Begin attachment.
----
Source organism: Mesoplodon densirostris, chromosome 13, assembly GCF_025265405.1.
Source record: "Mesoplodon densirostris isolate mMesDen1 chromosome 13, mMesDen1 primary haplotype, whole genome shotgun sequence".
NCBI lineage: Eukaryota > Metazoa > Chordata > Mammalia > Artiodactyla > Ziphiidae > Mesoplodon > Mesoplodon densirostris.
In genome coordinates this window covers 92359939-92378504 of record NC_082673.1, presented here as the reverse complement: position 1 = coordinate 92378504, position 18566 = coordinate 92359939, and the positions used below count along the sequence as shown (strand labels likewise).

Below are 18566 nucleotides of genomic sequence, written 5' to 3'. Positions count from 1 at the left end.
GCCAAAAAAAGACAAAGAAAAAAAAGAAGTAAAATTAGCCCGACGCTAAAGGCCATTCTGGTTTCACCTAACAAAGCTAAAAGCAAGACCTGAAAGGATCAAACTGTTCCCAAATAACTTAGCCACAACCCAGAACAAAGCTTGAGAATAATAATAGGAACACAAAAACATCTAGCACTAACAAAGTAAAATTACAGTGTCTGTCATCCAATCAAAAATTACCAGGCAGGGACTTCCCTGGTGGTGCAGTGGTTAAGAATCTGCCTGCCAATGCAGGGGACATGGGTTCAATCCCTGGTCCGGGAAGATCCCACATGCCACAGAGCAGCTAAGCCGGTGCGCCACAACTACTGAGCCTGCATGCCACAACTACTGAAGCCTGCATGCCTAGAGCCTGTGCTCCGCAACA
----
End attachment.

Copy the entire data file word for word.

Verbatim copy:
Source organism: Mesoplodon densirostris, chromosome 13, assembly GCF_025265405.1.
Source record: "Mesoplodon densirostris isolate mMesDen1 chromosome 13, mMesDen1 primary haplotype, whole genome shotgun sequence".
NCBI lineage: Eukaryota > Metazoa > Chordata > Mammalia > Artiodactyla > Ziphiidae > Mesoplodon > Mesoplodon densirostris.
In genome coordinates this window covers 92359939-92378504 of record NC_082673.1, presented here as the reverse complement: position 1 = coordinate 92378504, position 18566 = coordinate 92359939, and the positions used below count along the sequence as shown (strand labels likewise).

Below are 18566 nucleotides of genomic sequence, written 5' to 3'. Positions count from 1 at the left end.
GCCAAAAAAAGACAAAGAAAAAAAAGAAGTAAAATTAGCCCGACGCTAAAGGCCATTCTGGTTTCACCTAACAAAGCTAAAAGCAAGACCTGAAAGGATCAAACTGTTCCCAAATAACTTAGCCACAACCCAGAACAAAGCTTGAGAATAATAATAGGAACACAAAAACATCTAGCACTAACAAAGTAAAATTACAGTGTCTGTCATCCAATCAAAAATTACCAGGCAGGGACTTCCCTGGTGGTGCAGTGGTTAAGAATCTGCCTGCCAATGCAGGGGACATGGGTTCAATCCCTGGTCCGGGAAGATCCCACATGCCACAGAGCAGCTAAGCCGGTGCGCCACAACTACTGAGCCTGCATGCCACAACTACTGAAGCCTGCATGCCTAGAGCCTGTGCTCCGCAACA